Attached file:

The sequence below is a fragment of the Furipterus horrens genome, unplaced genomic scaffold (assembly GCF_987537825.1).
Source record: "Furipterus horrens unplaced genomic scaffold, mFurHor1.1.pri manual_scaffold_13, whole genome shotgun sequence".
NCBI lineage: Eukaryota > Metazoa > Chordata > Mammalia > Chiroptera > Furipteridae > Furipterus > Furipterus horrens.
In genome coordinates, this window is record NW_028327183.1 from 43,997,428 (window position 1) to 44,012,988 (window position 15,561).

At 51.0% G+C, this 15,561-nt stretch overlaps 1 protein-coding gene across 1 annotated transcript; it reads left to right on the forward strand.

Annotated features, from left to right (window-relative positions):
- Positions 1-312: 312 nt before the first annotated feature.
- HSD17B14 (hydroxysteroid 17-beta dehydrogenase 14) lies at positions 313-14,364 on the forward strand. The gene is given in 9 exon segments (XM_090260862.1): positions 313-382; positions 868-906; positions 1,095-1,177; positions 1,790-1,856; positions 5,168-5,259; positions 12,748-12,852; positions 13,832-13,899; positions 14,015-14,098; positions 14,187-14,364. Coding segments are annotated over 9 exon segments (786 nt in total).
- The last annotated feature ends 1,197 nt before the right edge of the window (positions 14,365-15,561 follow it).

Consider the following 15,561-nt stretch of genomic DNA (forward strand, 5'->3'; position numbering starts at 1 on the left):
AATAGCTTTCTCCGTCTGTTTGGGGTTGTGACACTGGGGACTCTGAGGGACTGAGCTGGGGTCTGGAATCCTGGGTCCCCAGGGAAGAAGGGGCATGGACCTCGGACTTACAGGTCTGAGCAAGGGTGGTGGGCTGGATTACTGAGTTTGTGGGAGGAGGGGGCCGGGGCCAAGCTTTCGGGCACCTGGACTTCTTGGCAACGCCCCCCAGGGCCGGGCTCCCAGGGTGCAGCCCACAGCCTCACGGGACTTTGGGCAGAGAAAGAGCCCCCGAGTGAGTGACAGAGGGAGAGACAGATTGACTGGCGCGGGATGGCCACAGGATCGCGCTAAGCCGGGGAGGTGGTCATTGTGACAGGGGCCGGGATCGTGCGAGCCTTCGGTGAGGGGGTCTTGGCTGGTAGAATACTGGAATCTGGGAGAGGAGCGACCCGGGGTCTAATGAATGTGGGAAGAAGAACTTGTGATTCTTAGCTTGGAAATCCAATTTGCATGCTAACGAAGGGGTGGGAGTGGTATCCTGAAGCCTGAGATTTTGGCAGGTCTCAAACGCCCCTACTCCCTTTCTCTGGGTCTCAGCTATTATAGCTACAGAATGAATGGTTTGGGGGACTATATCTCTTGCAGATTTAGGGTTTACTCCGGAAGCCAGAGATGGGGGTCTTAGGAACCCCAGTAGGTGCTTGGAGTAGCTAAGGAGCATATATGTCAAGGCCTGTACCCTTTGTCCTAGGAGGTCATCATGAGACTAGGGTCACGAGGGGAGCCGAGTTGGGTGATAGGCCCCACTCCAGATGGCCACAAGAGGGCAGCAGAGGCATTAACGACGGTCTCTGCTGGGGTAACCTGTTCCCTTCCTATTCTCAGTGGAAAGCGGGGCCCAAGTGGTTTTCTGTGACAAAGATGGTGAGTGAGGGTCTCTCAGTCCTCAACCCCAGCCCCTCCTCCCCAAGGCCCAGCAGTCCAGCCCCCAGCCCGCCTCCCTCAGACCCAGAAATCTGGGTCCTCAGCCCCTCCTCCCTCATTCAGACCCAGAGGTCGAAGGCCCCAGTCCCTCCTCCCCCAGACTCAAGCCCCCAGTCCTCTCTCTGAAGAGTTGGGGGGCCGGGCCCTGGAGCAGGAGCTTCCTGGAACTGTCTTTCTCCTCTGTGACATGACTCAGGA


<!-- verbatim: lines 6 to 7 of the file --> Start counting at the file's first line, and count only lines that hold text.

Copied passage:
Annotated features, from left to right (window-relative positions):
- Positions 1-312: 312 nt before the first annotated feature.